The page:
Monday, January 10, 2011

Watch Your Hed

Headlines and ledes grab attention, and are often lies.

This is, of course, a follow-up to the "Update" segment of my previous post, in which I note that Fox News changed a headline from an inflammatory one to a less inflammatory one. Today's post is about why that sort of behavior is too little, too late.

A couple of posts ago, I talked about the "Information Problem", or how the surplus of content affects the way humanity makes decisions. I divided print and web material into three categories: content (less relevant, truth value unassignable), information (more relevant, but pre-interpreted) and data (most relevant, but difficult to understand without interpretation). News reporting, in general, should fit squarely into the "information" category; it should be pre-interpreted data reported from primary sources, and in general, should be unimpeachably true.

Now, that isn't always the case, and there are ways to report things that makes it appears as though the universe, not the medium, has a bias for or against a certain position. And I've written about that too. That needs to be taken care of, but in the end, each news user is going to have to strip bias from news. What's more devious, though, is the headline.

In a content economy, attention is currency. You can never make quick money by printing just the facts, reliably, and within a reasonable timeframe, even though that might be the most sustainable position. You're generally going to want to print news biased toward an audience, report on events that interest that audience, ignore things that don't interest the audience, and try to scoop everyone else all the time, even if you have unreliable or incomplete facts.

Even if you follow that formula, though, you still need to advertise. And the only advertisement that works on a news aggregator is the headline (and the lede, on occasion). So you have to make it count. In the end, if you make a statement that's shocking, you're more likely to get hits. It has been like this from the beginning of printed news. What's different in the aggregated news / 24-hour cable news ticker world is that far more headlines are read than articles, streaming at us as they do.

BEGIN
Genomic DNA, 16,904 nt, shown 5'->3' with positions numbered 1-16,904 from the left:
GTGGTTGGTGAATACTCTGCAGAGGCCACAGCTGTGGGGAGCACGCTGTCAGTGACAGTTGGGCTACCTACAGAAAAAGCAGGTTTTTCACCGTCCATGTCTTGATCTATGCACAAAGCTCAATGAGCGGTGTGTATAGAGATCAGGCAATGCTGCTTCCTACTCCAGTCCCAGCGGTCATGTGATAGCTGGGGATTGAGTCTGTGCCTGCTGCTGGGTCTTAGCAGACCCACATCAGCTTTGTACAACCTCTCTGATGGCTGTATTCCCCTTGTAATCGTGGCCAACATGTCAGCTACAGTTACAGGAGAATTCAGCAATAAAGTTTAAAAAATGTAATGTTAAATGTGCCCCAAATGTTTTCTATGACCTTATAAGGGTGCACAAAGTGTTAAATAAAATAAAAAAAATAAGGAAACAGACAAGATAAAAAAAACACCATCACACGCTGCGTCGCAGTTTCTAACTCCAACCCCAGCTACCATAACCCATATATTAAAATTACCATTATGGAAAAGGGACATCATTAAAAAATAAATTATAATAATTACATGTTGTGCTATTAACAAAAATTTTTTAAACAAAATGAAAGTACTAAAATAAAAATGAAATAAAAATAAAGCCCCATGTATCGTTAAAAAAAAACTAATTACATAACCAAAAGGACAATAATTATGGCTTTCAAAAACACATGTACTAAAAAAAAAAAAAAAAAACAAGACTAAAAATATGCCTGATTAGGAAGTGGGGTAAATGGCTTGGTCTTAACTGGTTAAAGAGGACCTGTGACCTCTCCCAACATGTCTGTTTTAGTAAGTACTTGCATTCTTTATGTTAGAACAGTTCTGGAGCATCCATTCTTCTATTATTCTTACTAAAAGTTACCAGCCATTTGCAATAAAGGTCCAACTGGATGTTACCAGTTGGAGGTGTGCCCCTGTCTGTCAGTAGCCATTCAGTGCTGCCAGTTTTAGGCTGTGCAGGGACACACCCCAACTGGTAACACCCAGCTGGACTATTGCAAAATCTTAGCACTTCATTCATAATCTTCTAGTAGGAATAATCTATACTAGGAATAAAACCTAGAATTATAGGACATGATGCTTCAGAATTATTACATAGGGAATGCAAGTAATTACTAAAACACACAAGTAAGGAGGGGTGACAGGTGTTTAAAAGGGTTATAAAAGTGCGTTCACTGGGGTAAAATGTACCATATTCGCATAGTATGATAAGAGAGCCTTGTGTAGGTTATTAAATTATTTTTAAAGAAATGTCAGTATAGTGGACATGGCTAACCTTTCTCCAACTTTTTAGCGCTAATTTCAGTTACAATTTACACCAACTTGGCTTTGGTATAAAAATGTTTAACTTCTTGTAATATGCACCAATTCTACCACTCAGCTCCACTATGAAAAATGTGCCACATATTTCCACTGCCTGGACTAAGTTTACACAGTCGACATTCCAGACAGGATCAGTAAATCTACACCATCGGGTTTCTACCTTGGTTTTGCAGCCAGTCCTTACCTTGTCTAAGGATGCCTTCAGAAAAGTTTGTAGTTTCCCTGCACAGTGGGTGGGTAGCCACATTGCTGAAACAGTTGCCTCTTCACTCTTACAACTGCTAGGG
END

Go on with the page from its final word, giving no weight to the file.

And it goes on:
Unfortunately, shocking headlines are often a little bit misleading (or more than a little bit). This wasn't so much a problem before the Information Age, but now, each headline could easily be perceived as a tiny, unimpeachable fact. Which, of course, is inaccurate, and leads to misconstructed worldviews. Which messes with systems based on preferences and beliefs.

So, save the economy just a little bit, and try not to lie in your headline, even if you fix it in the article, or retract it later.

Sunday, January 9, 2011

The Tragedy of Tragedy

Just because something is sensational doesn't mean it's true.

After yesterday's tragic shooting in Tucson, which left six dead, including a nine-year-old and a federal judge, and several more wounded, including Democratic Congresswoman Gabrielle Giffords, the media responded with its traditional tragedy two-step program: first, report the facts; second, try to explain why the event occurred.

The first step was generally respectful, as media reporting of tragedy usually is. The second step was occasionally disturbing in that many linked Sarah Palin's trigger-happy metaphors to the terrible outburst.

Let me be clear before I go any further: I find Palin's ideology, rhetoric, and image utterly execrable in every way. I cannot defend her early departure from Juneau, and find her and her family's opportunistic reality spotlight-hogging a frightening example of a possible future direction of American politics.

And while it's arguable that Arizona's hyper-conservative politics played a role in alleged shooter Jared Loughner's timing and target, it seems unlikely that they made him a crazed shooter.

Tucson Weekly has an interesting piece on Mr. Loughner's personal internet presence, which makes it pretty clear that he was likely to shoot and kill in one venue or another at some point in time. It also happens to be the case that his home was a short walk from the Safeway where the attack occurred.

The nature of the attack, Mr. Loughner's personality, and his previous communications seem to put this incident in the same category as the Columbine shootings, not the JFK assassination.

But this doesn't match the agenda of some commentators. It appears as though some wish the shooter had been able to be clearly tied to the admittedly ridiculous, extreme rhetoric that has become the stock of American political discourse. (egregious example) Upon examining the evidence, this appears not to be the case. The man had extreme, iconoclastic political beliefs, and appears to have been on a rampage, rather than a mission.

To ignore the evidence and provide a false connection to an unwanted person or ideology disrespects the memory of those who died in this terrible tragedy. There are enough valid arguments against Ms. Palin's stances; making specious accusations is unnecessary.

(Update: Fox News accuses "many on the American Left" of misusing the tragedy, and changed the headline of this story from 'Dems Blame Rhetoric for Shooting' to 'Tragedy Inspires Political "Cheap Shots"'. Stay classy, Fox.)

Wednesday, January 5, 2011

The Information Problem

We have too much content, not enough information, and surprisingly little data.

The great futurist Alvin Toffler predicted a world with relevant data so profuse that information overload would be the inevitable result. He was wrong. The 21st Century does not have a problem with information overload. It has a problem with Content Overload.